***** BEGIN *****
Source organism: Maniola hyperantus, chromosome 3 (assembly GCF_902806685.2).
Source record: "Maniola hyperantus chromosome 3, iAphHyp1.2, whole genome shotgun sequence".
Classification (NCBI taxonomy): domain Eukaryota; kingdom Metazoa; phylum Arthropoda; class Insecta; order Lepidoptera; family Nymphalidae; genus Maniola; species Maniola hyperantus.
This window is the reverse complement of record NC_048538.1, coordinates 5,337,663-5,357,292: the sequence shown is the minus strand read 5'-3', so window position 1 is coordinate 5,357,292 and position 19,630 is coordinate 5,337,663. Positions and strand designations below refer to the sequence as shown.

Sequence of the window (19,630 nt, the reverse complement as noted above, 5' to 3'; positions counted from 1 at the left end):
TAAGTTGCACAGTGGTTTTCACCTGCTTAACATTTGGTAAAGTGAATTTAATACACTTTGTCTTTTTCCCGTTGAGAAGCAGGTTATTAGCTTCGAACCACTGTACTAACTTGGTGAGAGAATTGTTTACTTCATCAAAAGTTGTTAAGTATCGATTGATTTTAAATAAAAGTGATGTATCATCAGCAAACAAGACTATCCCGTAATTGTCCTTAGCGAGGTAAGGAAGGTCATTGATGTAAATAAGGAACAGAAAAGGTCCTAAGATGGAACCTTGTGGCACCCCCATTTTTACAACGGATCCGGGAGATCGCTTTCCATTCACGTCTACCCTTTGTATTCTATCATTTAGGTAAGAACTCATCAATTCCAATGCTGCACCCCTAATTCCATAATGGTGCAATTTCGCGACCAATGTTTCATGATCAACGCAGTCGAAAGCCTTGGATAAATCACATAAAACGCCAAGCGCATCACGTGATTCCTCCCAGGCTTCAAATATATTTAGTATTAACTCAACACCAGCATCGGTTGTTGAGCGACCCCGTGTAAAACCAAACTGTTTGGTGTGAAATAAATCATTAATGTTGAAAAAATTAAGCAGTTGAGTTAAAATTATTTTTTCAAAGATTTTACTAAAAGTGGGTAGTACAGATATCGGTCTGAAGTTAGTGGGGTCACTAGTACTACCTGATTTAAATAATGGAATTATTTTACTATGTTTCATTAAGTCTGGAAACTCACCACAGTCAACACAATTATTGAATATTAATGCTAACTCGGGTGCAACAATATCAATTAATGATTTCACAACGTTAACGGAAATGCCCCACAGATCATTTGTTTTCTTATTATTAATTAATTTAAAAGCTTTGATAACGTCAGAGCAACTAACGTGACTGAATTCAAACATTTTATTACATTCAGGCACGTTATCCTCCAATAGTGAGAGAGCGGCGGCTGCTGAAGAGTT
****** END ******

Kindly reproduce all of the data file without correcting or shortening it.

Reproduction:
Source organism: Maniola hyperantus, chromosome 3 (assembly GCF_902806685.2).
Source record: "Maniola hyperantus chromosome 3, iAphHyp1.2, whole genome shotgun sequence".
Classification (NCBI taxonomy): domain Eukaryota; kingdom Metazoa; phylum Arthropoda; class Insecta; order Lepidoptera; family Nymphalidae; genus Maniola; species Maniola hyperantus.
This window is the reverse complement of record NC_048538.1, coordinates 5,337,663-5,357,292: the sequence shown is the minus strand read 5'-3', so window position 1 is coordinate 5,357,292 and position 19,630 is coordinate 5,337,663. Positions and strand designations below refer to the sequence as shown.

Sequence of the window (19,630 nt, the reverse complement as noted above, 5' to 3'; positions counted from 1 at the left end):
TAAGTTGCACAGTGGTTTTCACCTGCTTAACATTTGGTAAAGTGAATTTAATACACTTTGTCTTTTTCCCGTTGAGAAGCAGGTTATTAGCTTCGAACCACTGTACTAACTTGGTGAGAGAATTGTTTACTTCATCAAAAGTTGTTAAGTATCGATTGATTTTAAATAAAAGTGATGTATCATCAGCAAACAAGACTATCCCGTAATTGTCCTTAGCGAGGTAAGGAAGGTCATTGATGTAAATAAGGAACAGAAAAGGTCCTAAGATGGAACCTTGTGGCACCCCCATTTTTACAACGGATCCGGGAGATCGCTTTCCATTCACGTCTACCCTTTGTATTCTATCATTTAGGTAAGAACTCATCAATTCCAATGCTGCACCCCTAATTCCATAATGGTGCAATTTCGCGACCAATGTTTCATGATCAACGCAGTCGAAAGCCTTGGATAAATCACATAAAACGCCAAGCGCATCACGTGATTCCTCCCAGGCTTCAAATATATTTAGTATTAACTCAACACCAGCATCGGTTGTTGAGCGACCCCGTGTAAAACCAAACTGTTTGGTGTGAAATAAATCATTAATGTTGAAAAAATTAAGCAGTTGAGTTAAAATTATTTTTTCAAAGATTTTACTAAAAGTGGGTAGTACAGATATCGGTCTGAAGTTAGTGGGGTCACTAGTACTACCTGATTTAAATAATGGAATTATTTTACTATGTTTCATTAAGTCTGGAAACTCACCACAGTCAACACAATTATTGAATATTAATGCTAACTCGGGTGCAACAATATCAATTAATGATTTCACAACGTTAACGGAAATGCCCCACAGATCATTTGTTTTCTTATTATTAATTAATTTAAAAGCTTTGATAACGTCAGAGCAACTAACGTGACTGAATTCAAACATTTTATTACATTCAGGCACGTTATCCTCCAATAGTGAGAGAGCGGCGGCTGCTGAAGAGTT